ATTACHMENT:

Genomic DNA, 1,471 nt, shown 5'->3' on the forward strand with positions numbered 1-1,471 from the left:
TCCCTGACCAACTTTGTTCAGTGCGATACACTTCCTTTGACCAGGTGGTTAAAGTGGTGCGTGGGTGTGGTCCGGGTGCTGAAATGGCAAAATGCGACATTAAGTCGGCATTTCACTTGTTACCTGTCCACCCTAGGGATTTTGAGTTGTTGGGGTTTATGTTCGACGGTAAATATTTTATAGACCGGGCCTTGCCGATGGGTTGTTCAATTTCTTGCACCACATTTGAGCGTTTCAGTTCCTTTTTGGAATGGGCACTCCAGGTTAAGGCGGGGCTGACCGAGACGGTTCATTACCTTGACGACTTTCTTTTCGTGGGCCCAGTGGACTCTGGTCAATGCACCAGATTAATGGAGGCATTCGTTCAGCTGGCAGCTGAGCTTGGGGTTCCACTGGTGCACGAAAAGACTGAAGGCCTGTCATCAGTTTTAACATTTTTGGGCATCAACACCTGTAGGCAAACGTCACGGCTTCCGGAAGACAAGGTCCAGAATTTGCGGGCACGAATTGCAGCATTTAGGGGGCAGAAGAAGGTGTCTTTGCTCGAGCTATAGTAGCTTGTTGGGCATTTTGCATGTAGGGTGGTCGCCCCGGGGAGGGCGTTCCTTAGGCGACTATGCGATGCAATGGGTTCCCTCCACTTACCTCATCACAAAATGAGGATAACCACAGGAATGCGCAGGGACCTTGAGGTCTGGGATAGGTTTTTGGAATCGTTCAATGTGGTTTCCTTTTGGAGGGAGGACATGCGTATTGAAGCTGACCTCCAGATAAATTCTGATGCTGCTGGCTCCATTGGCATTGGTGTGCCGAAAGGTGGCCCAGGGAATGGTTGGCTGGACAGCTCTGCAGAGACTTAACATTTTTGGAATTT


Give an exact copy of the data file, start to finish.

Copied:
Genomic DNA, 1,471 nt, shown 5'->3' on the forward strand with positions numbered 1-1,471 from the left:
TCCCTGACCAACTTTGTTCAGTGCGATACACTTCCTTTGACCAGGTGGTTAAAGTGGTGCGTGGGTGTGGTCCGGGTGCTGAAATGGCAAAATGCGACATTAAGTCGGCATTTCACTTGTTACCTGTCCACCCTAGGGATTTTGAGTTGTTGGGGTTTATGTTCGACGGTAAATATTTTATAGACCGGGCCTTGCCGATGGGTTGTTCAATTTCTTGCACCACATTTGAGCGTTTCAGTTCCTTTTTGGAATGGGCACTCCAGGTTAAGGCGGGGCTGACCGAGACGGTTCATTACCTTGACGACTTTCTTTTCGTGGGCCCAGTGGACTCTGGTCAATGCACCAGATTAATGGAGGCATTCGTTCAGCTGGCAGCTGAGCTTGGGGTTCCACTGGTGCACGAAAAGACTGAAGGCCTGTCATCAGTTTTAACATTTTTGGGCATCAACACCTGTAGGCAAACGTCACGGCTTCCGGAAGACAAGGTCCAGAATTTGCGGGCACGAATTGCAGCATTTAGGGGGCAGAAGAAGGTGTCTTTGCTCGAGCTATAGTAGCTTGTTGGGCATTTTGCATGTAGGGTGGTCGCCCCGGGGAGGGCGTTCCTTAGGCGACTATGCGATGCAATGGGTTCCCTCCACTTACCTCATCACAAAATGAGGATAACCACAGGAATGCGCAGGGACCTTGAGGTCTGGGATAGGTTTTTGGAATCGTTCAATGTGGTTTCCTTTTGGAGGGAGGACATGCGTATTGAAGCTGACCTCCAGATAAATTCTGATGCTGCTGGCTCCATTGGCATTGGTGTGCCGAAAGGTGGCCCAGGGAATGGTTGGCTGGACAGCTCTGCAGAGACTTAACATTTTTGGAATTT